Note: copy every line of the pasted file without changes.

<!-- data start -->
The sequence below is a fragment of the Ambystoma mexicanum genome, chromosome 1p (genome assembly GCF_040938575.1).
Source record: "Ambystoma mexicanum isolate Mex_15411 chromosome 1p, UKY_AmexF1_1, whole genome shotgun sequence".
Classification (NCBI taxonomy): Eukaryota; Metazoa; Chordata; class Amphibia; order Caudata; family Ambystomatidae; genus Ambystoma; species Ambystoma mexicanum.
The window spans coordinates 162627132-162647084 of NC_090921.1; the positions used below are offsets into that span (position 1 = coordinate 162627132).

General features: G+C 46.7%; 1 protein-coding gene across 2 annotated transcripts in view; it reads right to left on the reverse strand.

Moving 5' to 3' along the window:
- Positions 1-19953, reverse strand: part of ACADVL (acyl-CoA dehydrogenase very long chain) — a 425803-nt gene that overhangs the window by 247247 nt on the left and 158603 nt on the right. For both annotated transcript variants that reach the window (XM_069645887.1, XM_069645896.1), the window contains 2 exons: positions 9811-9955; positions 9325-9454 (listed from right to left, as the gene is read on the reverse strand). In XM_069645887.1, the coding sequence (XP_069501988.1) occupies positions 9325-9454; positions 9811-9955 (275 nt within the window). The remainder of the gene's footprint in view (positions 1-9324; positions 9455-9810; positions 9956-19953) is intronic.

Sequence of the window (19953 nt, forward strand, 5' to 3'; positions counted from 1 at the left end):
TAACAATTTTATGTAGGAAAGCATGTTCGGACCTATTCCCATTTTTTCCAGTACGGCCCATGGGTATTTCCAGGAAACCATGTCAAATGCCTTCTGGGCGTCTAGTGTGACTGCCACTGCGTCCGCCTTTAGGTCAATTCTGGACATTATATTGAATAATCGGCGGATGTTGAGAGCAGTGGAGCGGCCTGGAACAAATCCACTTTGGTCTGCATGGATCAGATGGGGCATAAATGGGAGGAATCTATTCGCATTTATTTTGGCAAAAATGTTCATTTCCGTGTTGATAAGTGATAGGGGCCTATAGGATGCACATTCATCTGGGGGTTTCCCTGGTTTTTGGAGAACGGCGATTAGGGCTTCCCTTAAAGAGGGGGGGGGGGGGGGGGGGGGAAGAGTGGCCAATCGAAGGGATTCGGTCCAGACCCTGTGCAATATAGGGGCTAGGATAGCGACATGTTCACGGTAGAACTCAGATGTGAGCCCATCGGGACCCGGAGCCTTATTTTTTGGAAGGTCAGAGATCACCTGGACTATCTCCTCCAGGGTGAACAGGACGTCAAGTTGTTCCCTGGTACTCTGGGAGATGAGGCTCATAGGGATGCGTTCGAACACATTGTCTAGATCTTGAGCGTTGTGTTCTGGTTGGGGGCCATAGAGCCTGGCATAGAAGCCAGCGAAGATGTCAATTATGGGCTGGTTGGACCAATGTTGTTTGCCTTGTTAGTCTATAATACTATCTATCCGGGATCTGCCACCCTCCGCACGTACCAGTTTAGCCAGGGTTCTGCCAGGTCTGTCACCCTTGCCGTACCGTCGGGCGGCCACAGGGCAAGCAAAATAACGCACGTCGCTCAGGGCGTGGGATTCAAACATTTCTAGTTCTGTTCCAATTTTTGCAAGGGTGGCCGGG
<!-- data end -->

The sequence below is a fragment of the Ambystoma mexicanum genome, chromosome 1p (genome assembly GCF_040938575.1).
Source record: "Ambystoma mexicanum isolate Mex_15411 chromosome 1p, UKY_AmexF1_1, whole genome shotgun sequence".
Classification (NCBI taxonomy): Eukaryota; Metazoa; Chordata; class Amphibia; order Caudata; family Ambystomatidae; genus Ambystoma; species Ambystoma mexicanum.
The window spans coordinates 162627132-162647084 of NC_090921.1; the positions used below are offsets into that span (position 1 = coordinate 162627132).

General features: G+C 46.7%; 1 protein-coding gene across 2 annotated transcripts in view; it reads right to left on the reverse strand.

Moving 5' to 3' along the window:
- Positions 1-19953, reverse strand: part of ACADVL (acyl-CoA dehydrogenase very long chain) — a 425803-nt gene that overhangs the window by 247247 nt on the left and 158603 nt on the right. For both annotated transcript variants that reach the window (XM_069645887.1, XM_069645896.1), the window contains 2 exons: positions 9811-9955; positions 9325-9454 (listed from right to left, as the gene is read on the reverse strand). In XM_069645887.1, the coding sequence (XP_069501988.1) occupies positions 9325-9454; positions 9811-9955 (275 nt within the window). The remainder of the gene's footprint in view (positions 1-9324; positions 9455-9810; positions 9956-19953) is intronic.

Sequence of the window (19953 nt, forward strand, 5' to 3'; positions counted from 1 at the left end):
TAACAATTTTATGTAGGAAAGCATGTTCGGACCTATTCCCATTTTTTCCAGTACGGCCCATGGGTATTTCCAGGAAACCATGTCAAATGCCTTCTGGGCGTCTAGTGTGACTGCCACTGCGTCCGCCTTTAGGTCAATTCTGGACATTATATTGAATAATCGGCGGATGTTGAGAGCAGTGGAGCGGCCTGGAACAAATCCACTTTGGTCTGCATGGATCAGATGGGGCATAAATGGGAGGAATCTATTCGCATTTATTTTGGCAAAAATGTTCATTTCCGTGTTGATAAGTGATAGGGGCCTATAGGATGCACATTCATCTGGGGGTTTCCCTGGTTTTTGGAGAACGGCGATTAGGGCTTCCCTTAAAGAGGGGGGGGGGGGGGGGGGGGGAAGAGTGGCCAATCGAAGGGATTCGGTCCAGACCCTGTGCAATATAGGGGCTAGGATAGCGACATGTTCACGGTAGAACTCAGATGTGAGCCCATCGGGACCCGGAGCCTTATTTTTTGGAAGGTCAGAGATCACCTGGACTATCTCCTCCAGGGTGAACAGGACGTCAAGTTGTTCCCTGGTACTCTGGGAGATGAGGCTCATAGGGATGCGTTCGAACACATTGTCTAGATCTTGAGCGTTGTGTTCTGGTTGGGGGCCATAGAGCCTGGCATAGAAGCCAGCGAAGATGTCAATTATGGGCTGGTTGGACCAATGTTGTTTGCCTTGTTAGTCTATAATACTATCTATCCGGGATCTGCCACCCTCCGCACGTACCAGTTTAGCCAGGGTTCTGCCAGGTCTGTCACCCTTGCCGTACCGTCGGGCGGCCACAGGGCAAGCAAAATAACGCACGTCGCTCAGGGCGTGGGATTCAAACATTTCTAGTTCTGTTCCAATTTTTGCAAGGGTGGCCGGG